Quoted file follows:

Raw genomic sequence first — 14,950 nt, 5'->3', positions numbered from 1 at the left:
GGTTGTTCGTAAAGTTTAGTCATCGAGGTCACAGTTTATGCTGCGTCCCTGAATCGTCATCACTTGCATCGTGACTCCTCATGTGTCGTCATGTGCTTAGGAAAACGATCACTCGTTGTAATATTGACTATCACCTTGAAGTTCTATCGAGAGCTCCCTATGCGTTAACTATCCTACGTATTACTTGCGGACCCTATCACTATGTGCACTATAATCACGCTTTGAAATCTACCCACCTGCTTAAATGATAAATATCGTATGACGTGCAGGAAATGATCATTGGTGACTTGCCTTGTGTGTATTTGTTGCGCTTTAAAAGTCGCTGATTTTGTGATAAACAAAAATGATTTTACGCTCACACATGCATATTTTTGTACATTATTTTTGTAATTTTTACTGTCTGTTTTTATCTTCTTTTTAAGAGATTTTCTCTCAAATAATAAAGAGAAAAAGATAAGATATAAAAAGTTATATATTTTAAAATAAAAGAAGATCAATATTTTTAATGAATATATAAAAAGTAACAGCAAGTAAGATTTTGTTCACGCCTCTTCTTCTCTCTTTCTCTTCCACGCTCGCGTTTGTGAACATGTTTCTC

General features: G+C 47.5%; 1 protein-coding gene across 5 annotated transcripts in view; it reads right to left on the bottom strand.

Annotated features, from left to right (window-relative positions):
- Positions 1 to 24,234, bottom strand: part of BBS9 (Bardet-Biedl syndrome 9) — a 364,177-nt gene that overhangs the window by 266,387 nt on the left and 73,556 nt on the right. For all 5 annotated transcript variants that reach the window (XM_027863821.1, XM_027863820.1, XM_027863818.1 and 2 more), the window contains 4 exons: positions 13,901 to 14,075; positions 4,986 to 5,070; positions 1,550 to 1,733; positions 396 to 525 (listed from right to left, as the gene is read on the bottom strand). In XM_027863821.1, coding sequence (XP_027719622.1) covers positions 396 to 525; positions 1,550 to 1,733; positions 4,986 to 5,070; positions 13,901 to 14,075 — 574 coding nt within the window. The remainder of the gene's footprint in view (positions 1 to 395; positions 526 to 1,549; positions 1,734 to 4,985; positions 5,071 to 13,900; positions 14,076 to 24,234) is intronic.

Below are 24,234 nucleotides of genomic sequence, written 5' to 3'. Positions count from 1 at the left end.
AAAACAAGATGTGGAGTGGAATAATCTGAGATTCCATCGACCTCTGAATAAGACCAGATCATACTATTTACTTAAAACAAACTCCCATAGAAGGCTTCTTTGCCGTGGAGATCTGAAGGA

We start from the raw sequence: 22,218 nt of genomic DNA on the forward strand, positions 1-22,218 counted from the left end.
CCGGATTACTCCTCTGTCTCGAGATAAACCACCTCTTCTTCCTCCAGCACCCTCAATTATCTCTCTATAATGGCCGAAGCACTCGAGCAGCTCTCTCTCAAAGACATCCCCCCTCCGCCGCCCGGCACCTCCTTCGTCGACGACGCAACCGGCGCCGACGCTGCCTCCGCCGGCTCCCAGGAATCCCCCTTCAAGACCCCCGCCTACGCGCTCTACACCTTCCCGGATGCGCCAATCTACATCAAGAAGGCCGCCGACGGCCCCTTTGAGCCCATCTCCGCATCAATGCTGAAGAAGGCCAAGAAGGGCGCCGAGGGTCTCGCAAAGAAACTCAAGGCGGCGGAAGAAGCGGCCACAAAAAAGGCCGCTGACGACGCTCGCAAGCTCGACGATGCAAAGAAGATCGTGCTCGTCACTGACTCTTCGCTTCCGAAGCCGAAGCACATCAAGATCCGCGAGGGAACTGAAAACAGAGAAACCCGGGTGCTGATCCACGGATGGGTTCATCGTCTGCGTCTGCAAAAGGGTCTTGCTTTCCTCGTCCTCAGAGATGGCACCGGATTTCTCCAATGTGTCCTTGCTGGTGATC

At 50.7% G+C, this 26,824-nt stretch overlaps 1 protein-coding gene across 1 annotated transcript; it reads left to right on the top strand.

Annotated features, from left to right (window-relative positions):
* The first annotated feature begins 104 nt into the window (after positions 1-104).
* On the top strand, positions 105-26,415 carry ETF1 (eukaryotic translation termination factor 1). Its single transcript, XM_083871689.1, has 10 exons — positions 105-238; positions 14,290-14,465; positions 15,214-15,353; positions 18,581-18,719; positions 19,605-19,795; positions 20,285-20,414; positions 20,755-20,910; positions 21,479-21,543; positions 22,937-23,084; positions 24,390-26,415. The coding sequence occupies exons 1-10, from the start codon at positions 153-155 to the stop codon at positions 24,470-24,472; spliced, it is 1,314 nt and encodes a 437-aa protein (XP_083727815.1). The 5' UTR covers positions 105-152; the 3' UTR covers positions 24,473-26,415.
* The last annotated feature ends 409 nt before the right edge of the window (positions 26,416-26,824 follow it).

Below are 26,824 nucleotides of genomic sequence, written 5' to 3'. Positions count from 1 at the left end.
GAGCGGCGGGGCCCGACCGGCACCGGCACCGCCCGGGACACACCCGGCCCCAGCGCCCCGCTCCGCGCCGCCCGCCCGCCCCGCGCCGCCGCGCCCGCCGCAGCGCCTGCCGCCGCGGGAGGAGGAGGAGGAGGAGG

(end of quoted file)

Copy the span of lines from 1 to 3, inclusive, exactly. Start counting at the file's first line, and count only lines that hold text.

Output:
Raw genomic sequence first — 14,950 nt, 5'->3', positions numbered from 1 at the left:
GGTTGTTCGTAAAGTTTAGTCATCGAGGTCACAGTTTATGCTGCGTCCCTGAATCGTCATCACTTGCATCGTGACTCCTCATGTGTCGTCATGTGCTTAGGAAAACGATCACTCGTTGTAATATTGACTATCACCTTGAAGTTCTATCGAGAGCTCCCTATGCGTTAACTATCCTACGTATTACTTGCGGACCCTATCACTATGTGCACTATAATCACGCTTTGAAATCTACCCACCTGCTTAAATGATAAATATCGTATGACGTGCAGGAAATGATCATTGGTGACTTGCCTTGTGTGTATTTGTTGCGCTTTAAAAGTCGCTGATTTTGTGATAAACAAAAATGATTTTACGCTCACACATGCATATTTTTGTACATTATTTTTGTAATTTTTACTGTCTGTTTTTATCTTCTTTTTAAGAGATTTTCTCTCAAATAATAAAGAGAAAAAGATAAGATATAAAAAGTTATATATTTTAAAATAAAAGAAGATCAATATTTTTAATGAATATATAAAAAGTAACAGCAAGTAAGATTTTGTTCACGCCTCTTCTTCTCTCTTTCTCTTCCACGCTCGCGTTTGTGAACATGTTTCTC

General features: G+C 47.5%; 1 protein-coding gene across 5 annotated transcripts in view; it reads right to left on the bottom strand.